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  • Runtime Imaging in R-Studio

R-Studio Technician versions can perform three types of object imaging:

  • Linear imaging (from the drive beginning to its end)
  • Runtime imaging (drive imaging in parallel with other drive operations)
  • Multi-pass imaging (performing drive imaging through several passes)

Their comparison chart can be reviewed in our article, Linear Imaging vs Runtime Imaging vs Multi-pass imaging.

The best practice for working with a problematic hard drive is to create its image first and then perform all necessary disk operations with that image while the drive remains elsewhere. Such practice minimizes disk wear, which is especially important for drives that may fail at any moment.

Virtually all data recovery programs have built-in imaging capabilities. However, most of them use linear disk reading to read a drive from beginning to end. This approach provides faster read speed, but it has very serious drawbacks.

For example, if the program hits an area with many bad sectors, it may get stuck. This wastes a lot of time without producing any meaningful results. Moreover, the struggling drive might fail completely during such imaging, thus making data recovery nearly impossible. However, there are many cases in which it's not necessary to have all data from the entire disk. For example, if only few files are to be recovered and only the image of the drive areas with those files are needed. Runtime imaging can also be used for this purpose.

With runtime imaging, all data from the source (faulty drive) being read for any purpose is simultaneously being written to another storage device (target). Any further operations with that data will be made on that target. This approach combines fast reading speeds by only reading from the necessary disk areas with the added reliability of disk imaging.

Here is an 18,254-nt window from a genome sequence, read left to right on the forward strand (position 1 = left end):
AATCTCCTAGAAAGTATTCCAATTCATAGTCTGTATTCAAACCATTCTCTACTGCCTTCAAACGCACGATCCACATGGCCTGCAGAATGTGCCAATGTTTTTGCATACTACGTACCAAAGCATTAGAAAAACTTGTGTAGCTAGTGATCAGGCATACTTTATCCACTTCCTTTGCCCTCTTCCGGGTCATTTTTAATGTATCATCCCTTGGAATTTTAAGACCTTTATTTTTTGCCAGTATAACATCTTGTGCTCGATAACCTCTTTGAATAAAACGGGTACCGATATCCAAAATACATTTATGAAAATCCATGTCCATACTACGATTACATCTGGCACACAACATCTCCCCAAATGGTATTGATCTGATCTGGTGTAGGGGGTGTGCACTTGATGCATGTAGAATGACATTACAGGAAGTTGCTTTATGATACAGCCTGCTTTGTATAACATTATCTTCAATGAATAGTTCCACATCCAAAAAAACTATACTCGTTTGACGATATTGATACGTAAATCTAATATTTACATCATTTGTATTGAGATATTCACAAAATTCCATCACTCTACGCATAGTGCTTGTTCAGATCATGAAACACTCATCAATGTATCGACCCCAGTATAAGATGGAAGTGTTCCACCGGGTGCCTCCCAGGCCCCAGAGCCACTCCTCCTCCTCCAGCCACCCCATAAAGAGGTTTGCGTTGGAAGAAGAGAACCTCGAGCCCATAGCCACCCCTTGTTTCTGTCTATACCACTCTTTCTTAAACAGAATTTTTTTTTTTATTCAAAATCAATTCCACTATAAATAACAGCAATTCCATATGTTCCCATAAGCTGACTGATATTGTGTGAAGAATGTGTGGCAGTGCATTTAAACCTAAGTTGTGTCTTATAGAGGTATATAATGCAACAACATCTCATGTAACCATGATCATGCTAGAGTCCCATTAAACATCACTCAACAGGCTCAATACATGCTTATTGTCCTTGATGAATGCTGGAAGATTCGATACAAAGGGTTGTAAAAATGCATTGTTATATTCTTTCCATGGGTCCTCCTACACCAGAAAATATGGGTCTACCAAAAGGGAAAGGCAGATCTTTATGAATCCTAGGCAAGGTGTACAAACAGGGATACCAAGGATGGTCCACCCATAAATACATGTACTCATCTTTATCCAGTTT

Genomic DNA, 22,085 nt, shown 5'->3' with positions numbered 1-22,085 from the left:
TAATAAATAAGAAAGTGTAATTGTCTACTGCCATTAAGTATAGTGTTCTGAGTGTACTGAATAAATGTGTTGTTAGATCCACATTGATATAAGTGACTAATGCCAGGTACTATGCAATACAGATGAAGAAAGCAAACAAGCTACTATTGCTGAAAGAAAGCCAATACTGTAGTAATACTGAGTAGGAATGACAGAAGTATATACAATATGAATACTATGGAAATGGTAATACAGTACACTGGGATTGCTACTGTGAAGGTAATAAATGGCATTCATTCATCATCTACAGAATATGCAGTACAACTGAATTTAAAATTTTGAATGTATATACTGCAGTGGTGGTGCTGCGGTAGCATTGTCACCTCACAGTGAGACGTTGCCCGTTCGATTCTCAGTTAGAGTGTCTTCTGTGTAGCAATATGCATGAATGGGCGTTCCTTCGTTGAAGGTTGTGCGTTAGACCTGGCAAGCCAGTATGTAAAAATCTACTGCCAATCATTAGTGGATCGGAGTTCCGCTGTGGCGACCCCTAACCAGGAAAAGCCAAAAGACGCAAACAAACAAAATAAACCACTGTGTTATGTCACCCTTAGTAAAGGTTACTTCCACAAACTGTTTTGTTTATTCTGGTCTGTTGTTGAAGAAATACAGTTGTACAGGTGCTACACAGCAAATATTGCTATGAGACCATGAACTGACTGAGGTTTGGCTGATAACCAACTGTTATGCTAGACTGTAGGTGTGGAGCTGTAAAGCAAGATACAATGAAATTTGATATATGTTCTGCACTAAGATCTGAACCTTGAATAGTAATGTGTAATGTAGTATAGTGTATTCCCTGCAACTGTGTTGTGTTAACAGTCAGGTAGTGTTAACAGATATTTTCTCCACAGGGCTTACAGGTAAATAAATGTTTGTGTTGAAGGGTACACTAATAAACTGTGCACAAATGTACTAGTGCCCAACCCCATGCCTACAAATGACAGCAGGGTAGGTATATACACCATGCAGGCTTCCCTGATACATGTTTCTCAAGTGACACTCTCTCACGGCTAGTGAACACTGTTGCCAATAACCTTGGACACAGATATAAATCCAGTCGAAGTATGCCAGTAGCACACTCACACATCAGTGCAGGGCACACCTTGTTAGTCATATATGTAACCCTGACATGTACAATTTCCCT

Runtime imaging in R-Studio
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Performing runtime imaging with R-Studio Technician allows you to save data from the source (faulty) drive, where it can then be transferred either to another physical drive or to an image file. Moreover, it can be combined with specialized data recovery hardware to extract data from very weak or malfunctioning hard drives.

As an example, we'll show the runtime imaging of a faulty drive that is connected through DeepSpar USB stabilizer to a Windows 10 machine running R-Studio T80+. We'll use another hard drive as the target.

1. Select the DEEPSPAR:WDC… hard drive and click the “Start runtime imaging” button.
Source and target for runtime imaging
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Select Sector by sector clone in the Destination type and the WDC WD 1600BEVT… drive as the target. You need also to specify the location and name for the sector map file. Note that it cannot be placed either on the source or destination drives.

R-Studio will warn you that the data on the target will be completely lost. It remains inaccessible for the system and other programs, too.
Warning that all data on the target will be lost